- (1898) Mississippi International Exposition opened in Omaha
- (1939) Oil discovered in southeastern Nebraska
- (1942) Kingsley Dam completed creating Lake McConaughey
- (1948) US Strategic Air Commnad opened near Omaha
- (1992) The state began to prevent large corporations from buying farmland
- (1999) Central prairie fire burned 72,000 acres of field, killed cattle
- (2000) Scottsbluff train derailment spilled 80,000 gallons of chemical benzene, evacuations ordered
- (2002) Pipe bombs found in six residential mailboxes, domestic terrorism suspected; drought ravaged crops caused by grasshopper invasion, losses more than $1 billion
- (2005) Legislature voted to allow convicted felons to vote after completion of proposal and two-year waiting time
- (2006) Cuba bought $30 million in food from Nebraska
- (2007) Gunman killed eight, injured five during Omaha mall shooting
- (2009) Legislature voted to change the death penalty from electrocution to lethal injection
- (2011) Flooding of Fort Calhoun nuclear power plant near the Missouri River raised fears that power plants could be vulnerable to weather extremes
- (2011) Nebraska legislautre voted to reroute controversial Trans-Canada pipeline to avoid Ogallala and Dune aquifer
- (2012) Four tornadoes struck around North Platte, injured four, damaged homes, farm buildings, derailed 31 railcars
Omaha is the largest city in Nebraska, a center state full of vacation or home improvement opportunities. Located on the western banks of the Missouri River and enjoying a full four seasons of weather, this friendly and diverse city has attractions for all interests and ages. A strong local nostalgic movement has resulted in many historic districts and buildings being designated Omaha Landmarks or placed on the National Register of Historic Places. These include the Nash Block and Fort District Omaha Historic. Named the Hub City to the West, Omaha has a wealth of museums, performance venues, hiking trails and parks, and a rich musical heritage.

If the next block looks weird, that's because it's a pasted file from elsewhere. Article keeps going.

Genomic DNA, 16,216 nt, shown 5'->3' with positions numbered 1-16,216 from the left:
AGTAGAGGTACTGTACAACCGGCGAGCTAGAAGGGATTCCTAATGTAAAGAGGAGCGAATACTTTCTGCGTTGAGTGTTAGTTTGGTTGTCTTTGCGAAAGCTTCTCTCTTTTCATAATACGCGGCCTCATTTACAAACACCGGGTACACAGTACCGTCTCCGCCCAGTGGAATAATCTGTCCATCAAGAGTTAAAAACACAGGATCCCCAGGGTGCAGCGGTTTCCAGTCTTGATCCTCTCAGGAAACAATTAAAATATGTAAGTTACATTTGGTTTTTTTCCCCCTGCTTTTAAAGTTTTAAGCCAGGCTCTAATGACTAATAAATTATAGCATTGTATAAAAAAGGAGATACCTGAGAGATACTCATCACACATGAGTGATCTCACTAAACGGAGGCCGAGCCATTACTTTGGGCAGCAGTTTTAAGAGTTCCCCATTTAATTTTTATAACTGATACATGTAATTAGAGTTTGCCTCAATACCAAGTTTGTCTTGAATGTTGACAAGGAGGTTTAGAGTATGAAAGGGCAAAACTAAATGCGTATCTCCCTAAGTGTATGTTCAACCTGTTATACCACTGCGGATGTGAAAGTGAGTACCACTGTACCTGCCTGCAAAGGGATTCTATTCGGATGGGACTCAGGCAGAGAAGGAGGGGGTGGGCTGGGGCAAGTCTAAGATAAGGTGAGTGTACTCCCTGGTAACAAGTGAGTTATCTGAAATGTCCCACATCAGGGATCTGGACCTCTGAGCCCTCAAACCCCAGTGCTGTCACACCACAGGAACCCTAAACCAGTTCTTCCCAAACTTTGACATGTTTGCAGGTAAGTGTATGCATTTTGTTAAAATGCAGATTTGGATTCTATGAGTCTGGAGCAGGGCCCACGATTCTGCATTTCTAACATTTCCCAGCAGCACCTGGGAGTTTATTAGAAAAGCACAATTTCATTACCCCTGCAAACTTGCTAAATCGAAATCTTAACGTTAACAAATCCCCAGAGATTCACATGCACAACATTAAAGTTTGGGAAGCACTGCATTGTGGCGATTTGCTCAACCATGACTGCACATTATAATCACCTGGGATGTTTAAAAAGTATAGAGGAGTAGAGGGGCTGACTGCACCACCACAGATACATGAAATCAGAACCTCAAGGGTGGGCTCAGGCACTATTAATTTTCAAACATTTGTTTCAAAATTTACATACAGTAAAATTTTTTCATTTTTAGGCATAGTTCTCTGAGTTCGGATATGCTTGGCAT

The historically significant jazz scenes in North Omaha and the distinct and influential Sound of Omaha have influenced musicians throughout the United States.
In short, Omaha is middle America at its best, welcoming, laid-back and unobtrusive.
- Famous Lead Actor Marlon Brando was born in Omaha, Nebraska.
- Sneezing is illegal during a church service in Omaha. No ‘Be healthy’ allowed in church?
- This thriving American city has the highest number of millionaires per capita in the country.
Below are some of the best things to do in Omaha on a Nebraska Vacation.
Henry Doorly Zu
Henry Doorly Zu is home to the Kingdoms of the Night, the world’s largest night show and inland swamp; The Lied Jungle is the largest inland rainforest in the world; and the Desert Dome, the largest inland desert in the world.
Covering 130 acres and caring for more than 17,000 animals, the Omaha Zoo features amazing red macaws, Blue Monkeys, King penguins, and big life African cats Cheetahs and Asiatic
The Scott Aquarium features aquatic exhibits from the polar regions to tropical coral reefs. Enjoy a 900,000 gallon shark tunnel, underwater penguin viewing and exotics like Moray eels, Nautilus and leafy Sea Dragons that mimic their environment in a strange way.
Old Market is the largest historic district in downtown Omaha, filled with top-notch shopping, restaurants, nightlife and art galleries. Still retaining its past beauty, the area invites a relaxing walk through the paved brick streets of its turn of the century.
Carriages parade along the paved sidewalks with street performers, artists and unique vendors. The Old Market is home to the city’s opera, orchestra, arcade promenade and many excellent theatres.
Home to the Omaha Farm Market in summer, the bustling Old Market is a Nebraska classic with new events to present with every visit.
Omaha Children’s Museum
The Omaha Children’s Museum is a place of learning and exploration for children of all ages, designed to engage the imagination and create excitement through learning.
With permanent exhibitions including the Creative Arts Center, the Artist’s Studio in Residence, an inventor’s workshop and the Science Attraction, the museums help kids learn through fun science presentations.
Before leaving this Nebraska children’s museum, make sure to check out the kinetic tower and Sandy’s Splish-Splash Garden.